Last night when cycling home from work at 10.30pm I stopped at a junction’s red light. There was a van behind me – I could tell it was a transit-type by the sound of it’s engine and the size of the shadow it cast over me. I could also hear two men’s voices shouting from inside the van, and I could tell by their tone that they were shouting at me, not each other. I ignored them, stayed facing forward, stayed poised and ready for the lights to change. I indicated so they knew which way I was turning and as I did so I heard them laugh. As soon as the lights changed I threw out my indicating arm again and pressed forward towards the turn. The van stayed with me, turning down the road alongside me, but then instead of driving on ahead the driver chose to stay next to me, driving slowly alongside me as he and his passenger shouted at me through their open window. Once again I found myself giving strangers the finger and I cycled 200m down Mile End road with my middle finger in the air, facing forward while being shouted at until I lost them at my next turning. And once again I was left shaking and scared and wondering what I did to encourage these arseholes to shout at me.

Again, I ummed and aahed about whether or not to write this post. My hesitation isn’t only because it requires me to make some horribly sweeping generalisations about men and women, nor is it simply because I worry that I’m making a big deal out of a few incidental moments from the last few months. No, my biggest hesitation was that it  it requires me to expose my vulnerability, a vulnerability that inevitably stems from being female. Because no matter how much I may believe myself to be a strong and independent woman, that isn’t always how I am perceived. To people who see me for just those few moments during which they choose to cat call, wolf whistle, honk their horns, shout obscenities, or trail me in their cars I am just a woman – a target, the subject of a good joke in the van, a passing amusement. The men (and I’m afraid it is invariably men) don’t care that I have just run 12 miles, they don’t care that I throw a pretty good punch, they don’t care that I have political opinions, and they don’t care that I have feelings. For those few, passing, incidental moments I am reduced from ‘person on a run’ to ‘woman’, and I mean ‘woman’ in the most derogatory manner possible, with all of its insinuations of weakness, naivity and vulnerability. And the problem with this is that I cannot control those strangers’ perceptions of me and so I cannot control their actions. If they perceive me to be weak and vulnerable they will treat me as such.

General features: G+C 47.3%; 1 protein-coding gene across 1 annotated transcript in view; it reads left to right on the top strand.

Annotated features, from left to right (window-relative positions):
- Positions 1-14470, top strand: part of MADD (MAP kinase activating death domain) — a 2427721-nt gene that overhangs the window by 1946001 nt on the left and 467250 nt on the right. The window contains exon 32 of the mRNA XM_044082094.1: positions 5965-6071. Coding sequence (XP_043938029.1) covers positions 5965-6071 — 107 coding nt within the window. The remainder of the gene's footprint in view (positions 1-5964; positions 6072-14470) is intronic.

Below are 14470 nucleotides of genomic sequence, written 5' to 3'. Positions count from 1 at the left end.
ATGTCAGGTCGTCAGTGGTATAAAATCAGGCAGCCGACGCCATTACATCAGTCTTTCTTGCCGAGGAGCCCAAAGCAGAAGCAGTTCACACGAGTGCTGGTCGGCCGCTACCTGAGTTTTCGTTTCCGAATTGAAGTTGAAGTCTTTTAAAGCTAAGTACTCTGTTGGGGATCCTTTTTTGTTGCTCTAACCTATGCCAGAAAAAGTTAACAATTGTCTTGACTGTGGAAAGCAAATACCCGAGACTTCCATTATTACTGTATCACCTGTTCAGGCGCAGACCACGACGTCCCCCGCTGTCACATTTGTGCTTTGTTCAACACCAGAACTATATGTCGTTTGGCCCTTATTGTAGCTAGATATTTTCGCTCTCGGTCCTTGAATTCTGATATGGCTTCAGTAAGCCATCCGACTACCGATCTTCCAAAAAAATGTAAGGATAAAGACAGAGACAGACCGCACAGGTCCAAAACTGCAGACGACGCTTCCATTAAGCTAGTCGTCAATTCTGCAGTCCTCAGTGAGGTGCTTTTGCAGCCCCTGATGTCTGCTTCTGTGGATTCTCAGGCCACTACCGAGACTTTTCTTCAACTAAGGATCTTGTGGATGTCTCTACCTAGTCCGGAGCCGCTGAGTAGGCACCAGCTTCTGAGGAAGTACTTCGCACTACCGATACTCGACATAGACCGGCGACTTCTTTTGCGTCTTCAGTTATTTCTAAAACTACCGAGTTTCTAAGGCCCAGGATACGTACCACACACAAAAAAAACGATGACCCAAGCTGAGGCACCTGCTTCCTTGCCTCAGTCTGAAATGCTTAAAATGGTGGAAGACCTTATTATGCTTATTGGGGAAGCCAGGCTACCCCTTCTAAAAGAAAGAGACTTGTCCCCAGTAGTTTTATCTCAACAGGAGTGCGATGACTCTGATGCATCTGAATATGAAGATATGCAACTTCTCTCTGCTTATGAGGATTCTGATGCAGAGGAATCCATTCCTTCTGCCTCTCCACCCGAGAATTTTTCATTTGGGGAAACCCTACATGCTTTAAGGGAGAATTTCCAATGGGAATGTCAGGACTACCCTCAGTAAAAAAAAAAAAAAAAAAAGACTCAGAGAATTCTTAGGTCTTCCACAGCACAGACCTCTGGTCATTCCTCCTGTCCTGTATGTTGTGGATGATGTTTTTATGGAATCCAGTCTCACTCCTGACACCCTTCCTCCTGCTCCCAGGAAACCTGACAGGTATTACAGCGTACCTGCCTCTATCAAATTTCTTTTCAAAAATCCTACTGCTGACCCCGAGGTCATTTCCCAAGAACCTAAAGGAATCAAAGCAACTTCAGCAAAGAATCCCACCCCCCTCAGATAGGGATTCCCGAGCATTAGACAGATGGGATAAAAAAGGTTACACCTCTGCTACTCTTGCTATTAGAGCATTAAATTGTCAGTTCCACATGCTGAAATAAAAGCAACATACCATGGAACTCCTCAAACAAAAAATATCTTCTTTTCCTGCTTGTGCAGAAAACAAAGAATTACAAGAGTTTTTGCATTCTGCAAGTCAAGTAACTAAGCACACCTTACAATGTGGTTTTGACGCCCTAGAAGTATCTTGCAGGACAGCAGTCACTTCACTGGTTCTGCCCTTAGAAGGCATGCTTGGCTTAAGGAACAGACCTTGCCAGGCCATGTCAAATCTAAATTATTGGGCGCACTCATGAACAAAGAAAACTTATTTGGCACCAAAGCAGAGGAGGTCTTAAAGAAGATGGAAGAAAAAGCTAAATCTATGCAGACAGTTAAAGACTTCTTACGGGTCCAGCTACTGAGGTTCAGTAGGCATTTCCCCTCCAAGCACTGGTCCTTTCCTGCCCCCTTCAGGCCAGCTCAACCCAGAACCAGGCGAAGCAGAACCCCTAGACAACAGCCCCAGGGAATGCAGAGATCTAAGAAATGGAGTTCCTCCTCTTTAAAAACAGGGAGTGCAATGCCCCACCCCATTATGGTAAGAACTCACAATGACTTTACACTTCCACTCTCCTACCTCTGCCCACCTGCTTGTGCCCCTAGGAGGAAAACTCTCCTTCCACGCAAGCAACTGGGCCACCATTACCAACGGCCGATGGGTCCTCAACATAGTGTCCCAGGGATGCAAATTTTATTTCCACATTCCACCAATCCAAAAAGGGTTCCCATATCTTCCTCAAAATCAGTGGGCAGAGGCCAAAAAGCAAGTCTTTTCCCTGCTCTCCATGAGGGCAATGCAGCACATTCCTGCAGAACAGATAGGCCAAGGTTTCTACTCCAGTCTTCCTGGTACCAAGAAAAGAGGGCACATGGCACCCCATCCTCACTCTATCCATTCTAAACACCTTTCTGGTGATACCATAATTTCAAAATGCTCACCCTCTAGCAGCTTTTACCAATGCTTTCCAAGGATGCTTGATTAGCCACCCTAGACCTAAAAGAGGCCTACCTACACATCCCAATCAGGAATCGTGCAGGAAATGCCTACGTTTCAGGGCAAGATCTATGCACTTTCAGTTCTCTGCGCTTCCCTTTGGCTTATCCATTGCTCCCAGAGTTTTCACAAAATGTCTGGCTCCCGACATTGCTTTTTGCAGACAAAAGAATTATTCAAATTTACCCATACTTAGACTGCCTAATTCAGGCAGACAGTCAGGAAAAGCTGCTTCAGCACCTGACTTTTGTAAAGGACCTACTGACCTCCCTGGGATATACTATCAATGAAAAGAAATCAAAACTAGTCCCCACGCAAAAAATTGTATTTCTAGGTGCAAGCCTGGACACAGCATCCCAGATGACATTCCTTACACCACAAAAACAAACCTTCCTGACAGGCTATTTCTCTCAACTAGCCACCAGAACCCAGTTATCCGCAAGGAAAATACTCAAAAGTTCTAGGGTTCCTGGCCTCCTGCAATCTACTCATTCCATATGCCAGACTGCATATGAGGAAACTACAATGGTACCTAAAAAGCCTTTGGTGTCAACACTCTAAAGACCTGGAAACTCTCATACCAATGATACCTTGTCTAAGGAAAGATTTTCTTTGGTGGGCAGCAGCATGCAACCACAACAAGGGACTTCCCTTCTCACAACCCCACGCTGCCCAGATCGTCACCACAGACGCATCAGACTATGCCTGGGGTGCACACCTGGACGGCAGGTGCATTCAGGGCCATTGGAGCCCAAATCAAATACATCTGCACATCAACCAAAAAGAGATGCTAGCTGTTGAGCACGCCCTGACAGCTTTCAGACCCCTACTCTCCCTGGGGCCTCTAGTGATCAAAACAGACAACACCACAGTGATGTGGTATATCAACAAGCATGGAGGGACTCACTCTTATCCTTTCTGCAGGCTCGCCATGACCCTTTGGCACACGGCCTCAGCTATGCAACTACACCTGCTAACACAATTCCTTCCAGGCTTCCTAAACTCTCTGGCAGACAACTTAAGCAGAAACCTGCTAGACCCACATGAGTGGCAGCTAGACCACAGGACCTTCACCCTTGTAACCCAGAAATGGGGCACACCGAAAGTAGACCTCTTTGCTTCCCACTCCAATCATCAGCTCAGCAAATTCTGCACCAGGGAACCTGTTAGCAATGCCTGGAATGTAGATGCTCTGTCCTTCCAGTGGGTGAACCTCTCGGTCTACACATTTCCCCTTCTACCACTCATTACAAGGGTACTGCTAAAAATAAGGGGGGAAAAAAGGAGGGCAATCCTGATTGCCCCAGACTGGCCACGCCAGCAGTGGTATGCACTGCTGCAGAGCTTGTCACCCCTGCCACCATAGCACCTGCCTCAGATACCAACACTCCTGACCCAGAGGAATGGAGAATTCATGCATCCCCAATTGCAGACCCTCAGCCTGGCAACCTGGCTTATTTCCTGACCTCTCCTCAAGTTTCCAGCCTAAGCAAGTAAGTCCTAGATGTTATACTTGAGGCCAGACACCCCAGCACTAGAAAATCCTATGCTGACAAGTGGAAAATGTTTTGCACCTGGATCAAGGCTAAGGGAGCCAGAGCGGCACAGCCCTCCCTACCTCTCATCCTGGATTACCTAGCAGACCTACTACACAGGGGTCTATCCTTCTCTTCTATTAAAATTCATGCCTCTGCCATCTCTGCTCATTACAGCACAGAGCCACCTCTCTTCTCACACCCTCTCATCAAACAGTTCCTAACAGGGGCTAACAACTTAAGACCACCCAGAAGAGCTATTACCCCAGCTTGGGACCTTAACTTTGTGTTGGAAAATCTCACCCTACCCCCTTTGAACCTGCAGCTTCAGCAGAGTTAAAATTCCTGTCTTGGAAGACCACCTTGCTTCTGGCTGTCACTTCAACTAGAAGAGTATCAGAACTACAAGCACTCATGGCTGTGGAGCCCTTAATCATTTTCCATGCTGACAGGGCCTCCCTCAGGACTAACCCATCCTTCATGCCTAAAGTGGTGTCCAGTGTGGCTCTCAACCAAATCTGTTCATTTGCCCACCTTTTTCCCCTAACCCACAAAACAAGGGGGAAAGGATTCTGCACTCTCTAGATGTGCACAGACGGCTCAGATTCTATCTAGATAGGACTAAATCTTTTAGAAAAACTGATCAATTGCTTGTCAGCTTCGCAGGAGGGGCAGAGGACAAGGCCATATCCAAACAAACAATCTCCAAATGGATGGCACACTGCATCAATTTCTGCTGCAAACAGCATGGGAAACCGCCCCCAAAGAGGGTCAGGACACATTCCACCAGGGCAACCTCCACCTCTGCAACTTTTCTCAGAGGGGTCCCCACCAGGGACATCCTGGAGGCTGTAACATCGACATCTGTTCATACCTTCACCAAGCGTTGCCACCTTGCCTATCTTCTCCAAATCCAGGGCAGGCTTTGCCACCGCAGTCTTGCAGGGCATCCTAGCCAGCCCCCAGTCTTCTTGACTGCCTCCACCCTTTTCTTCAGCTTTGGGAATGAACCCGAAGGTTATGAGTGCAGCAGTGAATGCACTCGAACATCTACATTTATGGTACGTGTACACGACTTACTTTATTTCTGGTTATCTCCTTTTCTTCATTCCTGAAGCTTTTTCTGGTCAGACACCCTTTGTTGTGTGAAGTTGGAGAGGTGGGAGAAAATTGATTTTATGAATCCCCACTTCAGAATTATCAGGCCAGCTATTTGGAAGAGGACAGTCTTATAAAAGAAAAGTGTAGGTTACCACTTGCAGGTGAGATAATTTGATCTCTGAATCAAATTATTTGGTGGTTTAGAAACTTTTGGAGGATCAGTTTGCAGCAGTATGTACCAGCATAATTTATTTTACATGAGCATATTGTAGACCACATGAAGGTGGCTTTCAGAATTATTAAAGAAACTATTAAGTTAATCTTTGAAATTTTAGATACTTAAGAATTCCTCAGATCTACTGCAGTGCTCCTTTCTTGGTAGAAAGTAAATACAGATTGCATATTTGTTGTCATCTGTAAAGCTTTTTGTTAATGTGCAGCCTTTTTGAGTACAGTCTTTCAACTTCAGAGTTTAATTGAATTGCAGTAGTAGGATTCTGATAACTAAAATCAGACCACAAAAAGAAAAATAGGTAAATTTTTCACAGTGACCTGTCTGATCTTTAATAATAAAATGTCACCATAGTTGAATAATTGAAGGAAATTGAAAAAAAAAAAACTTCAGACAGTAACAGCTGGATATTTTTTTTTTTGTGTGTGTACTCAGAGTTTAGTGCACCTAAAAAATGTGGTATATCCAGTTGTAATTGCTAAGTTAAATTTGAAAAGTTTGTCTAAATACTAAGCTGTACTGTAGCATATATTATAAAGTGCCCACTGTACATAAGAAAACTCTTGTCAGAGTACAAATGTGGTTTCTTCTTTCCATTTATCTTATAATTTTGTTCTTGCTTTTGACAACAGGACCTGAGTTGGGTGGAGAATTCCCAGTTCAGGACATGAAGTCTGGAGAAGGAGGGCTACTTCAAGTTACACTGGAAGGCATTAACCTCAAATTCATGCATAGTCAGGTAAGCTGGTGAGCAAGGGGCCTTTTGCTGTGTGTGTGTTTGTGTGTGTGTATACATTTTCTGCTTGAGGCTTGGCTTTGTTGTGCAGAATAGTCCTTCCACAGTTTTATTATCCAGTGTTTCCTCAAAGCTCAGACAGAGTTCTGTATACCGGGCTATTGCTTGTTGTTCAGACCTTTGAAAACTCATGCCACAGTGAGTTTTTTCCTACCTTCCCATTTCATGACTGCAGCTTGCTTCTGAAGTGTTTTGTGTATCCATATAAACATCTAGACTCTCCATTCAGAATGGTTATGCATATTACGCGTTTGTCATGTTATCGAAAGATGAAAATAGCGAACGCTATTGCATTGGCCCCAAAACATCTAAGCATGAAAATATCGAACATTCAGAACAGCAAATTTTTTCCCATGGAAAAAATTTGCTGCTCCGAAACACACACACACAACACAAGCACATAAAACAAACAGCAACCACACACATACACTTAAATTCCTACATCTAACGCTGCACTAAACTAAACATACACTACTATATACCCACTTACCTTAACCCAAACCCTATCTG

And they do.

They cat call, they wolf whistle, they honk their horns and they trail me in their cars. Who’s to say that the next person to see me out running and perceives me to be weak and vulnerable won’t get out of their car and approach me? Where each person draws their lines between appropriate behaviour/just good fun/and being bang out of order differs so greatly between individuals that I feel I am quite justified in feeling as scared and worried as I do.

Perhaps I have been careless in the past, but I can’t recall ever having felt so vulnerable when out running and cycling, and it’s bizarre that I only feel like that when engaged in those activities and that I only seem to get harassed when running and cycling too.

I’m afraid that I have no life-changing conclusion for this post and no witty remarks that might at least close it on a fun and friendly note. No, I’m afraid that I finish by telling you all that I’m just a bit upset. For the first time in my life I’m feeling really bloody nervous about cycling home from work and about going for a run on my own in the morning, and that just doesn’t seem fair.


3 responses to “Unwanted cheerleaders

  1. Someone I met recently (another woman) actually made the conscious decision to move from Wood Green to West London to escape the daily incidents of cat-calling and obscene remarks directed her way. This is obviously an extreme solution and doesnt help any of us still living in North/East London but what can we do?

    We could perhaps do a counter street action of foghorning and whistling men randomly in the street and in vans and see how they like it…

  2. I totally know what this feels like, and it’s horrible. I think it’s something about some men thinking they have “the right” to do stuff like this, “it’s just harmless fun”. But it’s not. Usually it’s terrifying. The worst part is if you push back, throw a finger, yell back or even just ignore them, they turn and shout abuse (“prude” “slut” “stupid bitch” “I’m just being nice you cow” “I just want a smile” etc etc etc.)… In my book, this behaviour is in the same category as Revenge Porn and having creepy assholes taking your photo when you’re not paying attention.

  3. SpiegelBeagle; you’re mistaken if you think that ‘foghorning and whistling men randomly'(sic) is the solution (two wrongs, and all that). The men who think it’s OK to heckle and harass women runners and cyclists don’t do it because they’re men (if that were true, you see a damn site more of it), but because they’re inconsiderate, ignorant creeps.

    If you then go on to retaliate by indiscriminately randomly targeting men, you’re no better than they are, and you definitely won’t encourage the creeps to stop their attacks.

    Unfortunately, I don’t know what the answer is… chemical castration of any offenders…